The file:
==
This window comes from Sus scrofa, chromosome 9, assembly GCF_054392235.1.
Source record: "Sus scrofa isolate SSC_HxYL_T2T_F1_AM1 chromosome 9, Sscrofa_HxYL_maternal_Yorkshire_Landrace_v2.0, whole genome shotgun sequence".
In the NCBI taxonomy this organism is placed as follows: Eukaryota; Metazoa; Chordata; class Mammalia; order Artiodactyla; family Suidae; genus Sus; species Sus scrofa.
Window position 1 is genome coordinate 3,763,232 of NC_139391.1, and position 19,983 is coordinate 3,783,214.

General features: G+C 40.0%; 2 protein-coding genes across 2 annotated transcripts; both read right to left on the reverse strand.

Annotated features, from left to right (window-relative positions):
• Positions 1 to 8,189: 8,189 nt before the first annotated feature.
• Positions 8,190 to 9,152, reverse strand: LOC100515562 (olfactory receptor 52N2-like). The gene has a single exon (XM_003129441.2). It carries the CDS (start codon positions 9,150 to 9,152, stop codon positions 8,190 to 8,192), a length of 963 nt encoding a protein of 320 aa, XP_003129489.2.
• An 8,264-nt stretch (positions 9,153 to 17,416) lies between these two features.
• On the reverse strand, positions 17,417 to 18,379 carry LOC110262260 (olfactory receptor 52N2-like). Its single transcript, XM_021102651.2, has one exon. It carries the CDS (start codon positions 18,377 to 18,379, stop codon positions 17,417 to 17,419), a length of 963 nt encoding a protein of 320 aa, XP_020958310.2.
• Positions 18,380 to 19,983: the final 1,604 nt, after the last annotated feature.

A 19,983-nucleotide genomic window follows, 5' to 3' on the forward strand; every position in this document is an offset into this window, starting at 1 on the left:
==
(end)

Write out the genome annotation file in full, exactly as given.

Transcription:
This window comes from Sus scrofa, chromosome 9, assembly GCF_054392235.1.
Source record: "Sus scrofa isolate SSC_HxYL_T2T_F1_AM1 chromosome 9, Sscrofa_HxYL_maternal_Yorkshire_Landrace_v2.0, whole genome shotgun sequence".
In the NCBI taxonomy this organism is placed as follows: Eukaryota; Metazoa; Chordata; class Mammalia; order Artiodactyla; family Suidae; genus Sus; species Sus scrofa.
Window position 1 is genome coordinate 3,763,232 of NC_139391.1, and position 19,983 is coordinate 3,783,214.

General features: G+C 40.0%; 2 protein-coding genes across 2 annotated transcripts; both read right to left on the reverse strand.

Annotated features, from left to right (window-relative positions):
• Positions 1 to 8,189: 8,189 nt before the first annotated feature.
• Positions 8,190 to 9,152, reverse strand: LOC100515562 (olfactory receptor 52N2-like). The gene has a single exon (XM_003129441.2). It carries the CDS (start codon positions 9,150 to 9,152, stop codon positions 8,190 to 8,192), a length of 963 nt encoding a protein of 320 aa, XP_003129489.2.
• An 8,264-nt stretch (positions 9,153 to 17,416) lies between these two features.
• On the reverse strand, positions 17,417 to 18,379 carry LOC110262260 (olfactory receptor 52N2-like). Its single transcript, XM_021102651.2, has one exon. It carries the CDS (start codon positions 18,377 to 18,379, stop codon positions 17,417 to 17,419), a length of 963 nt encoding a protein of 320 aa, XP_020958310.2.
• Positions 18,380 to 19,983: the final 1,604 nt, after the last annotated feature.

A 19,983-nucleotide genomic window follows, 5' to 3' on the forward strand; every position in this document is an offset into this window, starting at 1 on the left: